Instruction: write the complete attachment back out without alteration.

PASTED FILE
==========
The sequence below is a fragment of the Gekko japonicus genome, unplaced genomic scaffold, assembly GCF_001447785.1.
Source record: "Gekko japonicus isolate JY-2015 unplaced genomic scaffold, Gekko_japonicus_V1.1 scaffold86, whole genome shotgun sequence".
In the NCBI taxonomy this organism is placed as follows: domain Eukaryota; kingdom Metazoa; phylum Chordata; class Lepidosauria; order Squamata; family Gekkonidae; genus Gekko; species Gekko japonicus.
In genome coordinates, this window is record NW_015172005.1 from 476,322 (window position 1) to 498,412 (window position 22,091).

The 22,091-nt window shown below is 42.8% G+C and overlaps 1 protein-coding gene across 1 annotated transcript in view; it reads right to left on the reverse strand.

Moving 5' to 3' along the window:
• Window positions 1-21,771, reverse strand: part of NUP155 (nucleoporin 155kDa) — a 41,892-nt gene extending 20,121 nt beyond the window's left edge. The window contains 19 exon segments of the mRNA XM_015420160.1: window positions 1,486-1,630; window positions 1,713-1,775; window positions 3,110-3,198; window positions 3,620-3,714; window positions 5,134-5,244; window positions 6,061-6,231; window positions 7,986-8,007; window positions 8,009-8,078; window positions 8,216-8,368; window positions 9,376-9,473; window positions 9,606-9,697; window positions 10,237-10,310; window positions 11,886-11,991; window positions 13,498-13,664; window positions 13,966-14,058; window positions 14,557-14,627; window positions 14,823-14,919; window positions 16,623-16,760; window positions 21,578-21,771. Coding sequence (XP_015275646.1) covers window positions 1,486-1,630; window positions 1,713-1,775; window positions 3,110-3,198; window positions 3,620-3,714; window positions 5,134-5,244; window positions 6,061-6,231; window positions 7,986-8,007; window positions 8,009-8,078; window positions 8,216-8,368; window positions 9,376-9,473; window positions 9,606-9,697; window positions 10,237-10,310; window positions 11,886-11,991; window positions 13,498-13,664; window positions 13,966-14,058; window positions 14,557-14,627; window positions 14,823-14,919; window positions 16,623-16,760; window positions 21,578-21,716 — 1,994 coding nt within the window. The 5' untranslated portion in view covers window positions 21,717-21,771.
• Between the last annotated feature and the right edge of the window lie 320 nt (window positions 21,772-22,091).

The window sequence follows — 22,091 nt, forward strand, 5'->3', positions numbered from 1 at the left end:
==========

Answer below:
The sequence below is a fragment of the Gekko japonicus genome, unplaced genomic scaffold, assembly GCF_001447785.1.
Source record: "Gekko japonicus isolate JY-2015 unplaced genomic scaffold, Gekko_japonicus_V1.1 scaffold86, whole genome shotgun sequence".
In the NCBI taxonomy this organism is placed as follows: domain Eukaryota; kingdom Metazoa; phylum Chordata; class Lepidosauria; order Squamata; family Gekkonidae; genus Gekko; species Gekko japonicus.
In genome coordinates, this window is record NW_015172005.1 from 476,322 (window position 1) to 498,412 (window position 22,091).

The 22,091-nt window shown below is 42.8% G+C and overlaps 1 protein-coding gene across 1 annotated transcript in view; it reads right to left on the reverse strand.

Moving 5' to 3' along the window:
• Window positions 1-21,771, reverse strand: part of NUP155 (nucleoporin 155kDa) — a 41,892-nt gene extending 20,121 nt beyond the window's left edge. The window contains 19 exon segments of the mRNA XM_015420160.1: window positions 1,486-1,630; window positions 1,713-1,775; window positions 3,110-3,198; window positions 3,620-3,714; window positions 5,134-5,244; window positions 6,061-6,231; window positions 7,986-8,007; window positions 8,009-8,078; window positions 8,216-8,368; window positions 9,376-9,473; window positions 9,606-9,697; window positions 10,237-10,310; window positions 11,886-11,991; window positions 13,498-13,664; window positions 13,966-14,058; window positions 14,557-14,627; window positions 14,823-14,919; window positions 16,623-16,760; window positions 21,578-21,771. Coding sequence (XP_015275646.1) covers window positions 1,486-1,630; window positions 1,713-1,775; window positions 3,110-3,198; window positions 3,620-3,714; window positions 5,134-5,244; window positions 6,061-6,231; window positions 7,986-8,007; window positions 8,009-8,078; window positions 8,216-8,368; window positions 9,376-9,473; window positions 9,606-9,697; window positions 10,237-10,310; window positions 11,886-11,991; window positions 13,498-13,664; window positions 13,966-14,058; window positions 14,557-14,627; window positions 14,823-14,919; window positions 16,623-16,760; window positions 21,578-21,716 — 1,994 coding nt within the window. The 5' untranslated portion in view covers window positions 21,717-21,771.
• Between the last annotated feature and the right edge of the window lie 320 nt (window positions 21,772-22,091).

The window sequence follows — 22,091 nt, forward strand, 5'->3', positions numbered from 1 at the left end: